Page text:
PS. Yes, the rebuilt toolchain fixed all my problems at once, Luci and Dropbear didn't have any issues handling stronger hashes.

The default C library was switched from uclibc to musl in 2015:;a=commitdiff;h=a7780603923fddec225c9f4b0990fede4c2695a9;hp=aaf4aea141a6c0b33d6f4261e90151a51ef02a78

Currently the available choices for the main C library are musl and glibc.

 .config - OpenWrt Configuration
 > Advanced configuration options (for developers) > Toolchain Options ────────
  │ │          *** C Library ***                                          │ │  
  │ │          C Library implementation (Use musl)  --->                  │ │  
  │ │    [ ]   Include crypt() support for SHA256, SHA512 and Blowfish cip│ │  

You are probably mixing C++ libraries (like libc++) to the main C library in your analysis. The C++ libraries have a minor role in things. (And there the uClibc++ is still is use).


Thank you.

Yes, I must have not done a proper clean up between builds and then drew the wrong conclusions. This makes sense to me.

I'll start from scratch and only make the changes you suggest to confirm that's the proper way to enable stronger password hashing.

Thanks for your patience, this is very helpful :+1:

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I would think that this should be a 'default' I didn't know I had to go to the 'advanced' to enable the checksums. Thanks for the heads up though. Honestly, from a security perspective, if you they have your password file (physical access) its game over anyways.

Luci was broken with the 'defconfig' for x86_64. Hopefully someone will catch this and 'fix' in the next revision. Maybe sha256 should be a WORKING default?

I can confirm that sha256 indeed works if you choose 'advanced config' and 'enable crypt' as mentioned. I do think it should be a 'default' since the non-modifed config results in a brain-dead luci. Oh well.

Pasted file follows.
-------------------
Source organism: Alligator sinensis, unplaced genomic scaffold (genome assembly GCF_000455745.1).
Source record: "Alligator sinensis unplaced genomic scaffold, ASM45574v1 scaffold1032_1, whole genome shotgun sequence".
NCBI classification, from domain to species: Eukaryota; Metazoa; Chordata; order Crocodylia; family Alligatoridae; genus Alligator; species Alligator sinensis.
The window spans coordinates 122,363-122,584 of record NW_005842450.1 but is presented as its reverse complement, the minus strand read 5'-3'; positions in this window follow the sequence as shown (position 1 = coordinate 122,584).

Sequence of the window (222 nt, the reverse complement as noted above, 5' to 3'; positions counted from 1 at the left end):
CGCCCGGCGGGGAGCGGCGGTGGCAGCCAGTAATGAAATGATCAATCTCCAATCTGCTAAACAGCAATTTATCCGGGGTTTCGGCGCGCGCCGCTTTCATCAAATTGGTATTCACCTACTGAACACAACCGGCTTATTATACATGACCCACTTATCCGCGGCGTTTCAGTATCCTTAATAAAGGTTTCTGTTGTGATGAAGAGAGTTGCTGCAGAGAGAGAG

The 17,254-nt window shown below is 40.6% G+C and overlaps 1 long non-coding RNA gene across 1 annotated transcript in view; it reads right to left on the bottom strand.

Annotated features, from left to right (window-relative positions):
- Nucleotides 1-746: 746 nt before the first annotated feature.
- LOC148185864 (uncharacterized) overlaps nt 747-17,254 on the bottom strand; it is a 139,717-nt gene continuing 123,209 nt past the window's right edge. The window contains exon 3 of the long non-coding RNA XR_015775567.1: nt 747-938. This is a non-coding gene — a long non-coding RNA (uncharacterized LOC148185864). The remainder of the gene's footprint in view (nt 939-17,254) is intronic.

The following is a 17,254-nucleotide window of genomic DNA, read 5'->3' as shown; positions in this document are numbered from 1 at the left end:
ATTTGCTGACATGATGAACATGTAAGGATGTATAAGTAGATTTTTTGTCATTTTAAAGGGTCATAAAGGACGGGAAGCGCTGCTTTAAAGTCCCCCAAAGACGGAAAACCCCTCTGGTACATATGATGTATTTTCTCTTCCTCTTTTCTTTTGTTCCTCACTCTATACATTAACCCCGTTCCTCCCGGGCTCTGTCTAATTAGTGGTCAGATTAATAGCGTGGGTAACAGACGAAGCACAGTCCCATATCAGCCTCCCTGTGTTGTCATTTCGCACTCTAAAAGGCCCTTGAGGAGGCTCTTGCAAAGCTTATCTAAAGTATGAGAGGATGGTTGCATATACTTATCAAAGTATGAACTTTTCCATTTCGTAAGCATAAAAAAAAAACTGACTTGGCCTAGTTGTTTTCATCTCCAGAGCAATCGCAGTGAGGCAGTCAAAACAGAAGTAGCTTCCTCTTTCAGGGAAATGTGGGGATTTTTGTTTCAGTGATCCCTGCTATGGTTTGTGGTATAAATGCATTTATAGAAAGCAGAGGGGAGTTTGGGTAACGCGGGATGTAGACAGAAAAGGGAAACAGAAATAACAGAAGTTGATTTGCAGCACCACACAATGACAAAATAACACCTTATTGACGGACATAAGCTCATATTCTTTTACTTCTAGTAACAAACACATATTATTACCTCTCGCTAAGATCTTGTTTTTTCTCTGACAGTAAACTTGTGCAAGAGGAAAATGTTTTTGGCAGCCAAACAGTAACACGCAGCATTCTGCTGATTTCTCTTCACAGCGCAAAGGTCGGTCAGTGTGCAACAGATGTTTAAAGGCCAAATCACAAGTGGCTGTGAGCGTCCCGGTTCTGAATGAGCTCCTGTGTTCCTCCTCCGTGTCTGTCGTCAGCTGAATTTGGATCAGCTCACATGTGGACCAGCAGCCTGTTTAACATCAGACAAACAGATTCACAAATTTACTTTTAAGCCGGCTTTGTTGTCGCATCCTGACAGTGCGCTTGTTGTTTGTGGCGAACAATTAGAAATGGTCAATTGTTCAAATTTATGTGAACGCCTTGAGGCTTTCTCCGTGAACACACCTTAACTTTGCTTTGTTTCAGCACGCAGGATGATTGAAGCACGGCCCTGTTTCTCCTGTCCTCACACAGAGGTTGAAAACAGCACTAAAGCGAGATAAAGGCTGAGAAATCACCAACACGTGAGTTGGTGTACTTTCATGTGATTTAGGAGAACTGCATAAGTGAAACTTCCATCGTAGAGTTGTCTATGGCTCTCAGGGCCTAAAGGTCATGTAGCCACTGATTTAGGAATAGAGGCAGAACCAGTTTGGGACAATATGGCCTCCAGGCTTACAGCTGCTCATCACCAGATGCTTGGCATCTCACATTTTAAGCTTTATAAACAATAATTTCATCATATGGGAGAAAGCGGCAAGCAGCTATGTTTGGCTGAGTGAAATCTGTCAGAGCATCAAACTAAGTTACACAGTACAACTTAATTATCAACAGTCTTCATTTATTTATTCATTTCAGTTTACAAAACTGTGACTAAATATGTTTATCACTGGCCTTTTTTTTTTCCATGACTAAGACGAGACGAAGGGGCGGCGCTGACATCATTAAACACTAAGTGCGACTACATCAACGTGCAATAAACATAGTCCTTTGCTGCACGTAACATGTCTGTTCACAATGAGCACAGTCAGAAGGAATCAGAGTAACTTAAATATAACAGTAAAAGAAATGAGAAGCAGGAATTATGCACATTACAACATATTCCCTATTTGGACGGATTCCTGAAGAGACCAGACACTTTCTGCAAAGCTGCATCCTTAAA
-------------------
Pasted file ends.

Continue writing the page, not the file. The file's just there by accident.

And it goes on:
From that discourse

All password hash algorithms except for MD5 (default) and DES (for
compatibility reasons) have been stripped from libc to cut down on
useless bloat.

If you care about password storage security, it's better to use a
function that was intentionally designed NOT to be fast, e.g. PBKDF2 or

It does not make sense however to refer to bcrypt and then even compile it into the shadow package when at same time crypt_blowfish being stripped in the toolchain (in the same patch as SHA256|512).

Further from that discourse

I think switching from MD5 to SHA256/SHA512 is rather pointless.
It slows down password cracking by a small factor, but not by real
orders of magnitude,

That seems rather debatable as MD5 comes with fixed 64 rounds whilst SHA256|512 rounds are adjustable and even with the default of 5,000 rounds provides reasonable resistance. Increasing it to 15 <> 20 k makes it even difficult for quantum computing power.

Which leaves

been stripped from libc to cut down on useless bloat.

How much bloat?

14KB after LZMA on MIPS.

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Thank you for the input. Though it seems small probably every byte counts in the scheme of things.

Reconsider though

Either crypt_blowfish should be reinstated or bcrypt not compiled into shadow or else this setup makes no sense.

I have a PR in the works that switches shadow-utils to use libxcrypt and not the one in the libc.

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That would be splendid if accepted into the distro.